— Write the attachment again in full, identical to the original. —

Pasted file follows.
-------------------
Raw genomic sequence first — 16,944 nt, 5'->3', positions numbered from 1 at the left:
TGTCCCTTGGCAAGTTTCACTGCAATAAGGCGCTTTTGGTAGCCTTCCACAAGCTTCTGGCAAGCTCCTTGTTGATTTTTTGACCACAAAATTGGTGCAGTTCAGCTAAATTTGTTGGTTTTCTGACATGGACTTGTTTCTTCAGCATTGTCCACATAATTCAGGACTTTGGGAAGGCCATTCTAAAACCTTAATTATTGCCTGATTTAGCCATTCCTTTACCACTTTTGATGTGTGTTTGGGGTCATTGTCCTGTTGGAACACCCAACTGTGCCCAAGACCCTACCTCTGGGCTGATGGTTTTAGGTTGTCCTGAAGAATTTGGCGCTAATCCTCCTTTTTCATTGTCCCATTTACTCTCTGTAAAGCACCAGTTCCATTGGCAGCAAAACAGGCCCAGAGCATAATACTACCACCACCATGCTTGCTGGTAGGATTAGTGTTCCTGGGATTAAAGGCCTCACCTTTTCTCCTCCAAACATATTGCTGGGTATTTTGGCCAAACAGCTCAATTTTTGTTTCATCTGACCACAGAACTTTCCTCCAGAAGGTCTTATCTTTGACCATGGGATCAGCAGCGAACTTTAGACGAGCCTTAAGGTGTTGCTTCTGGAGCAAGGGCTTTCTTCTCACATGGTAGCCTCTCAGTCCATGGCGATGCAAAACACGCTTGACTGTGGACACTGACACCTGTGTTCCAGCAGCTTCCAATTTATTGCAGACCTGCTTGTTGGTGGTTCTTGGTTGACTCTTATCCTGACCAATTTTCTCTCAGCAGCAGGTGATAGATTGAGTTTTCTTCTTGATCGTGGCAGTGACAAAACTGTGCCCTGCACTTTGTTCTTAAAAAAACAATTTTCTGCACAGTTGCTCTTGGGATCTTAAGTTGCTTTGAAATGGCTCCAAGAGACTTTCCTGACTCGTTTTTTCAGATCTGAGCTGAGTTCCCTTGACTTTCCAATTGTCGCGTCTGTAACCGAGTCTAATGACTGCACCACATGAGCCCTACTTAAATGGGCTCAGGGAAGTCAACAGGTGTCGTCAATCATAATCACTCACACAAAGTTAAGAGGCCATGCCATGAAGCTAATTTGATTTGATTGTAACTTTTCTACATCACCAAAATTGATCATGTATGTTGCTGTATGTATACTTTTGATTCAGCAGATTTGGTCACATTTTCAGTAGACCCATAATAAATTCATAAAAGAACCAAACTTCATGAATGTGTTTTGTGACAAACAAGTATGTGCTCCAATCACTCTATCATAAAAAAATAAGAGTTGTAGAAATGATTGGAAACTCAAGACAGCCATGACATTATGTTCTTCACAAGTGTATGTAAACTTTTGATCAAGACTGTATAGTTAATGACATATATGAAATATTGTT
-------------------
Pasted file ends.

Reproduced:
Raw genomic sequence first — 16,944 nt, 5'->3', positions numbered from 1 at the left:
TGTCCCTTGGCAAGTTTCACTGCAATAAGGCGCTTTTGGTAGCCTTCCACAAGCTTCTGGCAAGCTCCTTGTTGATTTTTTGACCACAAAATTGGTGCAGTTCAGCTAAATTTGTTGGTTTTCTGACATGGACTTGTTTCTTCAGCATTGTCCACATAATTCAGGACTTTGGGAAGGCCATTCTAAAACCTTAATTATTGCCTGATTTAGCCATTCCTTTACCACTTTTGATGTGTGTTTGGGGTCATTGTCCTGTTGGAACACCCAACTGTGCCCAAGACCCTACCTCTGGGCTGATGGTTTTAGGTTGTCCTGAAGAATTTGGCGCTAATCCTCCTTTTTCATTGTCCCATTTACTCTCTGTAAAGCACCAGTTCCATTGGCAGCAAAACAGGCCCAGAGCATAATACTACCACCACCATGCTTGCTGGTAGGATTAGTGTTCCTGGGATTAAAGGCCTCACCTTTTCTCCTCCAAACATATTGCTGGGTATTTTGGCCAAACAGCTCAATTTTTGTTTCATCTGACCACAGAACTTTCCTCCAGAAGGTCTTATCTTTGACCATGGGATCAGCAGCGAACTTTAGACGAGCCTTAAGGTGTTGCTTCTGGAGCAAGGGCTTTCTTCTCACATGGTAGCCTCTCAGTCCATGGCGATGCAAAACACGCTTGACTGTGGACACTGACACCTGTGTTCCAGCAGCTTCCAATTTATTGCAGACCTGCTTGTTGGTGGTTCTTGGTTGACTCTTATCCTGACCAATTTTCTCTCAGCAGCAGGTGATAGATTGAGTTTTCTTCTTGATCGTGGCAGTGACAAAACTGTGCCCTGCACTTTGTTCTTAAAAAAACAATTTTCTGCACAGTTGCTCTTGGGATCTTAAGTTGCTTTGAAATGGCTCCAAGAGACTTTCCTGACTCGTTTTTTCAGATCTGAGCTGAGTTCCCTTGACTTTCCAATTGTCGCGTCTGTAACCGAGTCTAATGACTGCACCACATGAGCCCTACTTAAATGGGCTCAGGGAAGTCAACAGGTGTCGTCAATCATAATCACTCACACAAAGTTAAGAGGCCATGCCATGAAGCTAATTTGATTTGATTGTAACTTTTCTACATCACCAAAATTGATCATGTATGTTGCTGTATGTATACTTTTGATTCAGCAGATTTGGTCACATTTTCAGTAGACCCATAATAAATTCATAAAAGAACCAAACTTCATGAATGTGTTTTGTGACAAACAAGTATGTGCTCCAATCACTCTATCATAAAAAAATAAGAGTTGTAGAAATGATTGGAAACTCAAGACAGCCATGACATTATGTTCTTCACAAGTGTATGTAAACTTTTGATCAAGACTGTATAGTTAATGACATATATGAAATATTGTT